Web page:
Pernicious anemia (Biermer's anemia, Addison's anemia) is a type of megaloblastic anemia, due to an inability to absorb vitamin B12 (cobalamin). Common symptoms include fatigue, irritability, confusion, depression, gastrointestinal symptoms, weight loss, neuropathic pain and glossitis.
The onset of symptoms is insidious. The predominant symptoms include the following.
The signs indicative of pernicious anemia include the following.
The following investigations are helpful in establishing the diagnosis of pernicious anemia.
Therapy for pernicious anemia
Parenteral vitamin B12 therapy: Pernicious anemia is treated by the parenteral administration of vitamin B12 . The parenteral forms of vitamin B12 are cyanocobalamin and hydroxocobalamin. 1000 micrograms of vitamin B12 are injected daily for first week, weekly for first month and then monthly for life. Clinical improvement may occur in as less as 48 hours.
Supportive measures for anemia
Blood transfusion: If the levels of hemoglobin are very low (below 4 g/dl), blood should be transfused in the form of packed cells and furosemide should also be given.
Iron: Ferrous sulphate should be given after treatment with vitamin B12 is started. This is done because in some patients, rapid restoration of blood volume can deplete the iron stores of the body.
With early diagnosis and proper treatment, the prognosis of the patients suffering from pernicious anemia is excellent. However, if the treatment is delayed, anemia and later neurological complications may develop; the latter may be permanent.
There may be an association between pernicious anemia and gastric cancer but it has not yet been proved.
Pernicious anemia is caused by the deficiency of intrinsic factor that is produced by the gastric parietal cells. In adults, it usually results from gastrectomy or the autoimmune destruction of parietal cells. Congenital deficiency of intrinsic factor without gastric atrophy may also cause pernicious anemia but is very rare.
Pernicious anemia is the most common cause of vitamin B12 deficiency. It usually affects people in the late adulthood at the age of 45 to 60 years . The incidence in northern Europe is 1 in 10,000 cases. It is estimated that 0.1% of the general population is affected worldwide. The female to male ratio is 1.6:1 in Europe but equal in the US. It is associated with other autoimmune diseases including thyroid diseases, Addison's disease and vitiligo.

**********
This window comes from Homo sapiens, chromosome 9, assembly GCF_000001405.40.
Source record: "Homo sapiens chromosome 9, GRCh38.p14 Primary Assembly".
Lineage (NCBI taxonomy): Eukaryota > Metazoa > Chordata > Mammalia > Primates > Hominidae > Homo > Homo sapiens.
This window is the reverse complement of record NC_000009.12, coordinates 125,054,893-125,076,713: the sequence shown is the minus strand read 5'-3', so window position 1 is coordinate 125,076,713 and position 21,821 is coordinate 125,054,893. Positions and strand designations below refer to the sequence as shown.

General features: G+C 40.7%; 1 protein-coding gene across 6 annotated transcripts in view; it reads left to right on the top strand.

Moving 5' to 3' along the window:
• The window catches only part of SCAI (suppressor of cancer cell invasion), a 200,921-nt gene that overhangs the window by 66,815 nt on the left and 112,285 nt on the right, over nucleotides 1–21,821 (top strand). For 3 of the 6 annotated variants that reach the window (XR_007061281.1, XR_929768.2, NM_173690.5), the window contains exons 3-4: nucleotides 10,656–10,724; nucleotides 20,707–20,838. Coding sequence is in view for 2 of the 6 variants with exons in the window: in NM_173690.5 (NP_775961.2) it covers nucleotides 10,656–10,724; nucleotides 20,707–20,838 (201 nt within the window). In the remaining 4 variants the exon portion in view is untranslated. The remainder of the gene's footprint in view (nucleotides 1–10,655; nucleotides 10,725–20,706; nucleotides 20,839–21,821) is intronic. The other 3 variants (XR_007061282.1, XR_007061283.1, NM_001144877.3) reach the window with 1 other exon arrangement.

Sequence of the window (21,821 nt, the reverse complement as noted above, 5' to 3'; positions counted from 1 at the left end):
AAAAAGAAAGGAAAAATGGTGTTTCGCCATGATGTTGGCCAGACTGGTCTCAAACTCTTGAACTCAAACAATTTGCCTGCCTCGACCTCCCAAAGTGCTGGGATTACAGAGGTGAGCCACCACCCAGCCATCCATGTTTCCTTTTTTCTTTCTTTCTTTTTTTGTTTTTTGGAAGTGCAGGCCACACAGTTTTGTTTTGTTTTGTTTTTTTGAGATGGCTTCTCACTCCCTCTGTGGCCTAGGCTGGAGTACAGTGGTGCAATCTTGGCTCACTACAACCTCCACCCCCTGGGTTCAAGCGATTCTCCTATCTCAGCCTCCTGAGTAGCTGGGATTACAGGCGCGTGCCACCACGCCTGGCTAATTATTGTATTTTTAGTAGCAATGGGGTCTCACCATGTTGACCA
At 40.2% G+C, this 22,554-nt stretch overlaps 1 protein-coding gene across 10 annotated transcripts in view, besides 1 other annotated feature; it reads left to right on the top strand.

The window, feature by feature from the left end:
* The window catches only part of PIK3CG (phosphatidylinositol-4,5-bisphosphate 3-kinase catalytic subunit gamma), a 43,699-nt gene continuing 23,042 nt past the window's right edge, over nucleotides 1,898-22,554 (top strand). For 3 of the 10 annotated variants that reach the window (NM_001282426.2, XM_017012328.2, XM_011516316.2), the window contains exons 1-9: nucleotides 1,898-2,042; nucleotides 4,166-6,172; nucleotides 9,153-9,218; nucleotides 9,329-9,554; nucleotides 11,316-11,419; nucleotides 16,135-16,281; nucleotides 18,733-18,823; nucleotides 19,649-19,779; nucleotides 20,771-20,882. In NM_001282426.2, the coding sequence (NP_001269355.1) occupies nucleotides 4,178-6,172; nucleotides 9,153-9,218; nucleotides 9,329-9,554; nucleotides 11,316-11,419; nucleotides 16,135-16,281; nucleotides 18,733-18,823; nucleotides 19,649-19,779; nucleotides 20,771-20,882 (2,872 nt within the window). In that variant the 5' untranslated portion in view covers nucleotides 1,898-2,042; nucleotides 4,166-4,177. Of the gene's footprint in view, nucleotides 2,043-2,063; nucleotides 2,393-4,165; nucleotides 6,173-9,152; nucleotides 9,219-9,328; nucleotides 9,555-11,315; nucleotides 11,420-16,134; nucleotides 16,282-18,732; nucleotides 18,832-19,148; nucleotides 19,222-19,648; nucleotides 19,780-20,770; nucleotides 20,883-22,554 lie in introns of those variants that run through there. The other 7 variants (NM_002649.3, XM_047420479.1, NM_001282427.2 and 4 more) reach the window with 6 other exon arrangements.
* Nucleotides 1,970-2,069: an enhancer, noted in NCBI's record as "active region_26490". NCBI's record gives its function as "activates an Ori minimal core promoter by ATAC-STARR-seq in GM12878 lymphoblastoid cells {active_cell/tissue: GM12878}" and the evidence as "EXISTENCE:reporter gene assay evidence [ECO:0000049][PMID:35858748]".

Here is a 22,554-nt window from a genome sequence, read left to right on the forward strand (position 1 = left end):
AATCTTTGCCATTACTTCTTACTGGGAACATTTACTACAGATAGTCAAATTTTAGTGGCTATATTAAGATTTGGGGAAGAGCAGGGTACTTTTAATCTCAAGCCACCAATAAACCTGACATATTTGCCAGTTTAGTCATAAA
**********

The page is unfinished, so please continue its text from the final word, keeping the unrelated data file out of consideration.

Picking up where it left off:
For the proliferation of hematopoietic tissue, DNA is required in large amounts. Since vitamin B12 is necessary for the formation of DNA, its deficiency leads to reduced synthesis of DNA. As a result, there is a delay or arrest of the cell division in the bone marrow. The division of cells is sluggish but cytoplasmic development progresses normally. Large megaloblasts are formed which tend to be destroyed by the bone marrow causing ineffective erythropoiesis.
The absorption of vitamin B12 from the lower ileum is facilitated by gastric intrinsic factor which is released by the parietal cells of the gastric mucosa. Intrinsic factor binds with vitamin B12 and forms a complex that is taken up by the binding sites on the ileal cells. Vitamin B12 is transferred into the cells and absorbed into the blood bound with a carrier protein. In the absence of gastric intrinsic factor, vitamin B12 can not be absorbed and pernicious anemia ultimately develops when the stores of vitamin B12 in the liver are exhausted  .
Pernicious anemia is caused because of the deficiency of vitamin B12 due to poor absorption from the intestine. Normal blood cells can not form in the absence of vitamin B12. Vitamin B12 is administered by injections for life in all the patients suffering from pernicious anemia. The outcome of this treatment is excellent.